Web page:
Archive for the 'This Time Is Different' Category

This Time Is Different

This Time Is Different

Having lived through several major downturns, including the eighties interest rates of over 20%, it is instructive to compare and contrast. This time is very different. While the S&L industry imploded in 1989, the rest of the world was not so affected, nor did the US financial system collapse. The S&L’s were a small sector in terms of dollar impact. This time we have the entire world financial system nearly ceasing to function and suffering enormous long term damage. Foreclosures will not be mitigated by the modification plans and it is entirely possible that the problem will be with us for a considerable time. Home equity lines are mainly a thing of the past. Unemployment will take 4-5 years  to recover to more normal levels of 5.5%, and real estate loans will not permit high leverage on inflated projected values.

All of this indicates that the over inflated values of 2007 will not possibly be recaptured for probably at least a decade on an inflation adjusted basis. There will not be the ability of consumers to over leverage to buy things they can’t afford including homes, take trips they can’t pay for, and speculators will not get the absurd funding to take what amounted to options on assets they intended to flip.

Just because the 1990 and 2001 recessions happened does not mean they are relevant to this time. Almost all the metrics are different. The politics are very different, the regulations will be different, and the risk officers and auditors will be under enormous pressure to restrain the free wheeling over leverage of investment banks and others. Real estate has returned to fundamentals finally, and it will not be the trading vehicle it had become over the past 15 years.

What does this mean. You need to be a lot more careful on the buy this time. Values are not going to take off. Net effective rents will remain constrained for many years. Leverage will remain constrained. In about two years inflation will begin to drive up operating costs but leases signed in 2009-2011 will be at lower rates than had been the case in 2007-8. Interest rates will go up. Most importantly, property taxes will have to rise to cover the massive deficits at the local and state levels where the budgets of these levels of government are simply unable to pay the bills. The federal budget will continue to rise unrestrained to dangerous levels. It is clear Pelosi cares nothing about fiscal responsibility and neither does Obama. They will do anything to pass healthcare and all of their agenda no matter the damage it is doing. That has to mean higher taxes for all of us who actually still pay taxes-which is just a little over 50% of the population. Those of us who are able to earn high incomes will be paying far more.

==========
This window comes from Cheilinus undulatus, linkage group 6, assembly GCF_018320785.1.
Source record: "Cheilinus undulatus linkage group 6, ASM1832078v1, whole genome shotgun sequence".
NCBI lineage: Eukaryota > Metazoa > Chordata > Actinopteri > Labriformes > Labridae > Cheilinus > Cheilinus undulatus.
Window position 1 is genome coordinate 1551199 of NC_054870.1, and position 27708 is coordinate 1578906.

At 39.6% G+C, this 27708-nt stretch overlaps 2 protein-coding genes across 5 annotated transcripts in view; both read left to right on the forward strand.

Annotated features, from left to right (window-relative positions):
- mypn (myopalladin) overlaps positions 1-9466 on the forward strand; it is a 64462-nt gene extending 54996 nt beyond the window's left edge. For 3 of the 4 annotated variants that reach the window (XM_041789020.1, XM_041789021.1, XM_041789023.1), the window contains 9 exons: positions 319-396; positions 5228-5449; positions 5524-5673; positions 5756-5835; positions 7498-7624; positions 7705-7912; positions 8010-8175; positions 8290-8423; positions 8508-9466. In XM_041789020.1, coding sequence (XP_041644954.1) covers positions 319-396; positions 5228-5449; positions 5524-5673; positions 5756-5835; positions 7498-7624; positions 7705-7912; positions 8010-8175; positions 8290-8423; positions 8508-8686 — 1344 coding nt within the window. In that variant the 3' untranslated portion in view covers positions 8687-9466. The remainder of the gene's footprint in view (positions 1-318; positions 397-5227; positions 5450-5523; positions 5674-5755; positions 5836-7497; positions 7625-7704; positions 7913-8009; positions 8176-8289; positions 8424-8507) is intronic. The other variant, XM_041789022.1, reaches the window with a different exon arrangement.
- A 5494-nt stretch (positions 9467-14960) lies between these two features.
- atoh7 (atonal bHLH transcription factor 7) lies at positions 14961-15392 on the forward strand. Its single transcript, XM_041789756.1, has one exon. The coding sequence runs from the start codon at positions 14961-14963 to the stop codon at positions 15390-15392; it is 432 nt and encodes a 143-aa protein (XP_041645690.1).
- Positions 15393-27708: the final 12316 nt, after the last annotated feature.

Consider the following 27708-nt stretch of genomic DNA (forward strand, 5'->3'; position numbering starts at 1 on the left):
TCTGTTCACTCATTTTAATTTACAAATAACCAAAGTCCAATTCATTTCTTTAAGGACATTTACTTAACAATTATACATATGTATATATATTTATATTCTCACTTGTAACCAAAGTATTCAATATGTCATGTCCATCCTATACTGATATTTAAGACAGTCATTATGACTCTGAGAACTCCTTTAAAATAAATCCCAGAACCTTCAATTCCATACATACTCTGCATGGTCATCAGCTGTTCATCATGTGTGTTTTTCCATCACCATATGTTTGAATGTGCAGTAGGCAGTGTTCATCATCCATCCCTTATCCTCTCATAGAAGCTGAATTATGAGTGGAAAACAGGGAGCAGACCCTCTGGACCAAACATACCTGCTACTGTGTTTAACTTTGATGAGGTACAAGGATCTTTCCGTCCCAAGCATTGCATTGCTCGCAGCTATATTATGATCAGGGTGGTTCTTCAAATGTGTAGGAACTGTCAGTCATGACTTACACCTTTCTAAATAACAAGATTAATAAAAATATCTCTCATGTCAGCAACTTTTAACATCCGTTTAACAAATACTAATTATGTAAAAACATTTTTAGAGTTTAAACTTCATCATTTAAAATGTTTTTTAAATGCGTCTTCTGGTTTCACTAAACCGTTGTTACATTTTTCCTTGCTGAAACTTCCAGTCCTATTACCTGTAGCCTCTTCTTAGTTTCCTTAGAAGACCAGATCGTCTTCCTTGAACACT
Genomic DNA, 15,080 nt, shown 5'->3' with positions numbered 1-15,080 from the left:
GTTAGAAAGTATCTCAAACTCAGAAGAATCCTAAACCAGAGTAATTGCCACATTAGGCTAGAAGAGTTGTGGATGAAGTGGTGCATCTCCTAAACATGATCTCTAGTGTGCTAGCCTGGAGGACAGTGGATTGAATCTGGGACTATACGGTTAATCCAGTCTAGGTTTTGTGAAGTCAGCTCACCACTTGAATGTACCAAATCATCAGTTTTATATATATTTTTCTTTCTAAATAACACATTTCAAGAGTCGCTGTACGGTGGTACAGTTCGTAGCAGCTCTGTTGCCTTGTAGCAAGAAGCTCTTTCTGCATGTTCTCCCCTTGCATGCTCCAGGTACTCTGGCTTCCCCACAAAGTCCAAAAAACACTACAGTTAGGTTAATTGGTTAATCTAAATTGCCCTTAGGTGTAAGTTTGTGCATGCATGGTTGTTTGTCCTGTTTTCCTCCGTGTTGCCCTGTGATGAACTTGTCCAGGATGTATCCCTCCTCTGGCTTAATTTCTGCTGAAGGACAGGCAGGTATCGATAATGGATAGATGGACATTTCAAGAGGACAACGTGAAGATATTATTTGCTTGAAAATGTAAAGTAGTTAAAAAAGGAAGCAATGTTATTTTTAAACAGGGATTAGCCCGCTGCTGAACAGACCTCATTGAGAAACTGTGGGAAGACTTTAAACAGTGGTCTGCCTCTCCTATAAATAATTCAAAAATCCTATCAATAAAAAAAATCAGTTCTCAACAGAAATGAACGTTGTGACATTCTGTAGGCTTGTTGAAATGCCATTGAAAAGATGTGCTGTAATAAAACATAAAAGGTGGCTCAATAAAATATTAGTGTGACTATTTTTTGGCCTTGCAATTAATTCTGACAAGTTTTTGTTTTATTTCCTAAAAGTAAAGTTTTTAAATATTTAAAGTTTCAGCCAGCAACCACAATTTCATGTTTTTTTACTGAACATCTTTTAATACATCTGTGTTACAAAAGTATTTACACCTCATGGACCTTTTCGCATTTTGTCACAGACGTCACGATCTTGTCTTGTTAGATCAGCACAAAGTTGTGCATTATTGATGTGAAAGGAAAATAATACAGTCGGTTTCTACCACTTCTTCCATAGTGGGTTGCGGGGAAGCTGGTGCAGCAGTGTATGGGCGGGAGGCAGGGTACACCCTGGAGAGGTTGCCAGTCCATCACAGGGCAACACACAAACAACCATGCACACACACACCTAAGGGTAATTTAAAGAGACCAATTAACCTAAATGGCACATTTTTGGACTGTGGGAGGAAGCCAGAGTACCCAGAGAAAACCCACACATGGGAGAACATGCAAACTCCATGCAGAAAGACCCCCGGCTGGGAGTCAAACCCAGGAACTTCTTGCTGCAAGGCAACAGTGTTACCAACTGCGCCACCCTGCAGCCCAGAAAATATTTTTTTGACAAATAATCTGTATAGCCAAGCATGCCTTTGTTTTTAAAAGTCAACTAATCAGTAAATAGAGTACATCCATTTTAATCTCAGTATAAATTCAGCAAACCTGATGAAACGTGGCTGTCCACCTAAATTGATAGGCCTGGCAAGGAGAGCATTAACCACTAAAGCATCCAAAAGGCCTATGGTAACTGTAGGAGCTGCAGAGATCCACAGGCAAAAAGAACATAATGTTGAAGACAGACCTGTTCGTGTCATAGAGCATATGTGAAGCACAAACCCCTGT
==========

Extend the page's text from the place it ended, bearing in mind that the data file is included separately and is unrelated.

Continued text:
The bottom line is you need to take all of these issues into consideration when pricing an asset for acquisition. Discount rates and terminal values need to be adjusted to take these metrics into consideration. Your risk adjustment when making assumptions about discount rates and cap rates need to be cognizant of these future restraints on value over the next 5 years. It is all in the buy. Don’t let a few recent deals where too much money was bidding on just a couple of properties let you get lulled into making a mistake that cap rates are low again. They are not indicative. When a lot of assets are finally put to market, so supply of deals is again normal, cap rates are likely to rise a little at that time. Don’t buy at any price just to spend those available funds- you could regret it later. Stick to old time fundamentals.